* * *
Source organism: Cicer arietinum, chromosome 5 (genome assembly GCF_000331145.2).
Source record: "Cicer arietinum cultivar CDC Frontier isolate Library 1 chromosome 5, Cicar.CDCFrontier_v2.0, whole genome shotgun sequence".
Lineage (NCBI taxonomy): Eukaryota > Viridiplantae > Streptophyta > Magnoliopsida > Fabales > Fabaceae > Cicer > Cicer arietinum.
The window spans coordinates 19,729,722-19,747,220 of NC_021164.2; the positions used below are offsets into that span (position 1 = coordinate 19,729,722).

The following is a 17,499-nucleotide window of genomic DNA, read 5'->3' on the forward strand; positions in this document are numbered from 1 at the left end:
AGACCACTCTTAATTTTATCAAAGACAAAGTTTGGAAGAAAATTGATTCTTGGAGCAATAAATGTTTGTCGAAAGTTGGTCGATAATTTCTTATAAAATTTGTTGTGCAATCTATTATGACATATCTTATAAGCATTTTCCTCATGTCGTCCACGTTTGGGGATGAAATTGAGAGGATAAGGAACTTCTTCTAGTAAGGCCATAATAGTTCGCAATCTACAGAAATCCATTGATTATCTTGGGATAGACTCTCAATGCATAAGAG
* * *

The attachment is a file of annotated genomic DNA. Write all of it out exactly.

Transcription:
Source organism: Cicer arietinum, chromosome 5 (genome assembly GCF_000331145.2).
Source record: "Cicer arietinum cultivar CDC Frontier isolate Library 1 chromosome 5, Cicar.CDCFrontier_v2.0, whole genome shotgun sequence".
Lineage (NCBI taxonomy): Eukaryota > Viridiplantae > Streptophyta > Magnoliopsida > Fabales > Fabaceae > Cicer > Cicer arietinum.
The window spans coordinates 19,729,722-19,747,220 of NC_021164.2; the positions used below are offsets into that span (position 1 = coordinate 19,729,722).

The following is a 17,499-nucleotide window of genomic DNA, read 5'->3' on the forward strand; positions in this document are numbered from 1 at the left end:
AGACCACTCTTAATTTTATCAAAGACAAAGTTTGGAAGAAAATTGATTCTTGGAGCAATAAATGTTTGTCGAAAGTTGGTCGATAATTTCTTATAAAATTTGTTGTGCAATCTATTATGACATATCTTATAAGCATTTTCCTCATGTCGTCCACGTTTGGGGATGAAATTGAGAGGATAAGGAACTTCTTCTAGTAAGGCCATAATAGTTCGCAATCTACAGAAATCCATTGATTATCTTGGGATAGACTCTCAATGCATAAGAG